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Ultraschall Med. 2006 Aug;27(4):329-35. Epub 2006 Feb 24.

Ultrasonography of the temporal, periorbital and carotid arteries in the diagnosis of giant cell arteritis and its neuroophthalmological complications.

Author information

1
Department of Neurology, Klinikum Augsburg, Augsburg, Germany. karl.pfadenhauer@neurologie.augsburg-med.de

Abstract

AIM:

Evaluation of the diagnostic contribution of colour duplex sonography of the superficial temporal and the carotid arteries and Doppler sonography of the periorbital arteries by analysing the results in patients with giant cell arteritis with and without neuroophthalmological complications and patients with other diagnoses and neuroophthalmological complications.

METHODS:

In a case control study, ultrasonographic findings in patients with neuroophthalmological complications (25 giant cell arteritis, 23 non giant cell arteritis) were compared to those of 62 patients suffering from giant cell arteritis without neuroophthalmological complications. Concentric hypoechogenic mural thickening (a so-called halo) was considered as an ultrasonographic finding typical of giant cell arteritis. Absent or retrograde signals not corresponding to carotid occlusive disease were classified as Doppler sonographic findings typical of giant cell arteritis of the periorbital arteries.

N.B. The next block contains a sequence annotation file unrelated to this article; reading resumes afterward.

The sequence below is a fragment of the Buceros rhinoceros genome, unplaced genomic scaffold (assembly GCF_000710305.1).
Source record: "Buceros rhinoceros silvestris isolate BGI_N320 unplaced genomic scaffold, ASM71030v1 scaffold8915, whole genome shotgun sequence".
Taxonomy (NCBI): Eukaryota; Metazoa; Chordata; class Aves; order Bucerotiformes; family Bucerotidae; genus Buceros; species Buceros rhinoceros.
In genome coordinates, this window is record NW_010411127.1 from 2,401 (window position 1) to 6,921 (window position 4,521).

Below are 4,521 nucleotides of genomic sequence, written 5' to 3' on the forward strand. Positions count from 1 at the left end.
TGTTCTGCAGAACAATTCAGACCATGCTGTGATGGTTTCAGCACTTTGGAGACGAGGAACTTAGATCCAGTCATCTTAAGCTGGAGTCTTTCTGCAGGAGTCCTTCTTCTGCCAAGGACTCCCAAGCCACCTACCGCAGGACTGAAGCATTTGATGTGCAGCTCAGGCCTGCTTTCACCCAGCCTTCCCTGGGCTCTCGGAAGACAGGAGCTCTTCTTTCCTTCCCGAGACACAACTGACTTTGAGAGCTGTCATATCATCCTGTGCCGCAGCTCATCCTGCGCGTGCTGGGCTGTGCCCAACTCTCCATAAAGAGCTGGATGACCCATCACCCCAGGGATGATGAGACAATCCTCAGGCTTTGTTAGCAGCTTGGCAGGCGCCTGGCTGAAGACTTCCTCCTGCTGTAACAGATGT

RESULTS:

There are higher rates of abnormalities in Doppler sonography of the periorbital arteries as well as halos in combination with stenosis of the temporal arteries in patients with giant cell arteritis with neuroophthalmological complications. This suggests that in patients with giant cell arteritis and neuroophthalmological complications, the haemodynamic situation is more severely disturbed. Patients suffering from giant cell arteritis with and without neuroophthalmological complications had the same rate of temporal artery abnormalities on colour duplex sonography (72 vs. 71 %), whereas abnormalities in the periorbital arteries were clearly different (40 vs. 8 %). Only 1 patient with giant cell arteritis without neuroophthalmological complication had anomalies of the carotid arteries typical of giant cell arteritis. In patients with other diagnoses and neuroophthalmological complications, the rate of anomalies in temporal artery colour duplex sonography and Doppler sonography of the periorbital arteries was 9 % and 0 %.

CONCLUSION:

Colour duplex sonography of the superficial temporal and carotid arteries and Doppler sonograpy of the periorbital arteries are complementary methods and should be part of the evaluation of all patients suspected to suffer from giant cell arteritis.

PMID:
16596515
DOI:
10.1055/s-2006-926555
[Indexed for MEDLINE]

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